• Defaults can make or break the experience

Q&A

Q: When it comes when trying to be unique/standout; is it just the matter of getting things right where most people fail?
A: Utilitarian and the icing on the cake.

Q: Missed the question, but the answer was too good to not add.
A: Simple rule that you can apply, if you were that user, in the same position, how would you like to be treated. It’s your responsibility on how you would like to approach this.

My Takeaway

This talk gave me some insight as to way Apple over simplifies their products to the point where they leave some of us wanting more options; this explains in part why they’re one of our generation’s most popular brands. However, we sometimes have to provide placebo choices in order to influence the user and making a choice.

Christian Holst - Conversion Rate Optimization Techniques in Ecommerce

@KiehnHolst / baymard.com

  • 68.81% cart abandonment rate (avg. across 34 different studies)
  • 35% increase in conversion rate (average site potential for checkout optimization)
  • $260 billion opportunity in the EU and US (35% increase in conversion rate)
  • 134 checkout design parameters in order to obtain the 35% increase in conversion rate
  • Average site has 39 checkout usability issues in production
  • 5.08 checkout steps in 2012 > 5.42 steps in 2016
  • Number of steps alone does not constitute a good or a bad checkout / no direct correlation
  • 14.88 fields on average, this could just be 7
  • Home Depot: 15 form fields / Dell: 45 fields / Crutchfield: 8 form fields
  • Focus less on the number of steps and focus more on what you users have to accomplish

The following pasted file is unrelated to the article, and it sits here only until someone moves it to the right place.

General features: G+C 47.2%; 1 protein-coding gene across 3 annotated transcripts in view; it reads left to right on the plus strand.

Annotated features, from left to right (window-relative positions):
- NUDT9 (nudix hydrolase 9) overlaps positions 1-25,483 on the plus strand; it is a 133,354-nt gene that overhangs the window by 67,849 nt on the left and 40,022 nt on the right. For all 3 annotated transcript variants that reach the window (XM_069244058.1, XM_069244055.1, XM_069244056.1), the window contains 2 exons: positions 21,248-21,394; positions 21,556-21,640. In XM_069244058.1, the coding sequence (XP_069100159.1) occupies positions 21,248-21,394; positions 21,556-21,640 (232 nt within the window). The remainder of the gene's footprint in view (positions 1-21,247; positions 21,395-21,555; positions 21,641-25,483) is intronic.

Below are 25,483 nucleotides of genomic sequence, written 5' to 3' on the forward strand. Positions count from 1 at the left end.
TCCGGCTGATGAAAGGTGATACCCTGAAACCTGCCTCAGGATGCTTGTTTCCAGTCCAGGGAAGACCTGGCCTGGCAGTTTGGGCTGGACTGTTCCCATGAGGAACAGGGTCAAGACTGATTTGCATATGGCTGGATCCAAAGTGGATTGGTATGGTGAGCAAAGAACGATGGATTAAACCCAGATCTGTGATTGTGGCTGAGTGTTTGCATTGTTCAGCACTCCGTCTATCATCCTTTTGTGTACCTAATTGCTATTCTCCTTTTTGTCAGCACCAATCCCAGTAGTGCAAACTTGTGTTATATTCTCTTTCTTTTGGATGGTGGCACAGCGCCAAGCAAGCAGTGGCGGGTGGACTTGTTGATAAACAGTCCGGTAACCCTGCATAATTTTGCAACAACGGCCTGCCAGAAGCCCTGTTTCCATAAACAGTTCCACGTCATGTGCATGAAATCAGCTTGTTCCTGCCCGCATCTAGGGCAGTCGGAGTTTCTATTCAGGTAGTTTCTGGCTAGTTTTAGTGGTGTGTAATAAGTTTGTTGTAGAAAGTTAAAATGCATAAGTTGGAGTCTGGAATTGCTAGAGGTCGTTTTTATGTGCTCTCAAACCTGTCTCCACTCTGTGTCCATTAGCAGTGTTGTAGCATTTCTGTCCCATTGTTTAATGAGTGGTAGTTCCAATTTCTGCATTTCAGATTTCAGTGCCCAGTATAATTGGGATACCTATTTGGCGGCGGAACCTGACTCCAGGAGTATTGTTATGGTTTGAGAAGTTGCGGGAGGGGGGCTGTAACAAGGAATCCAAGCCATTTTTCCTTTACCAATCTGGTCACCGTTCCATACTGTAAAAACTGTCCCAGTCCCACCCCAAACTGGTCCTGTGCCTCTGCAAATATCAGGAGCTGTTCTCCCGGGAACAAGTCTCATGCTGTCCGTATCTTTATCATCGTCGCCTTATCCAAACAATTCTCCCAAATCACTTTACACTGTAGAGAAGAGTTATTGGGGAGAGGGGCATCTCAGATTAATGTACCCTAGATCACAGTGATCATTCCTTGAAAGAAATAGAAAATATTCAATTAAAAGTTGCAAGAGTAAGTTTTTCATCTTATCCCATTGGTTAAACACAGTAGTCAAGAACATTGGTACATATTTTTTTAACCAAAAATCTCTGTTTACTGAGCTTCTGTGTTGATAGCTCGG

• Date of Birth 34%, Phone, Gender - form fields that will cause uses to abandon - Make it optional
  • Explain why certain information is required to alleviate privacy concerns.11.6% of tests subjects misinterpreted a review step for an order receipt
  • 11.6% of test subjects misinterpreted a review step for an order receipt
  • Adaptive Error Messages - adapting the actual error message to the specific rule that caused the error message (4-10 instead of 1-2)
  • 18.75% of all account users abandoned cart
  • Set fewer password creating options

Q: Scrolling, pagination, load more button?
A: Load more works the most, natural pause in that flow.

Q: “Secured by” msgs?
A: Users perceive different parts of a page to be more sensitive; they perceive different parts due to visual design more secure. Users have small technical understanding of this.

Q: Best practices for email verification fields? What would be a better way to make sure that the email is right?
A: It’s above 50% of all users that copy and paste their email address. Disable copy and paste

My Takeaway

This was pretty good insight in regards to user testing in ecommerce sites (the majority of my testing is for content marketing websites). THere are a few things that I could transfer over; e.g. form fields that convert less, infinit scrolling vs pagination vs load more button, etc.

Maciej Ceglowski - The Website Obesity Crisis

@baconmeteor / idlewords.com

  • Chickenshit Minimalism
  • Taft test - if images on a website are replaced with Taft and it improves the experience, you don’t need the images.
  • www.webbloatscore.com Web bloat score calculator

Q: Keep inventing random things to feel inventive?
A: Maybe not to let the stupidity overwhelm, but that’s how i keep myself from drinking.

Q: The bubble is quivering do you think there’s a chance of a burst?
A: I don’t think of it as a bubble, but as a blister. Even 5 years ago a lot of us thought the bubble was going to end, but it hasn’t. Now we’re in this long endless period of easy money and it hasn’t been healthy.

My takeaway

By this time my fingers were already hurting from taking so many notes. But the gist of it is, we do a lot of dumb stuff on the web just because we can; this is how the internet of things came to be. Things that are created with the purpose of simplifying our life are actually complicating it. Lets be conscious of not overdoing it with unneeded functionality.


Julian Gaviria

I'm Julian, a Design/Development Director at Results-Powered Marketing. I touch on topics such as UX/UI design, front-end development, and agency life. If you want a heads up as soon as I publish something, .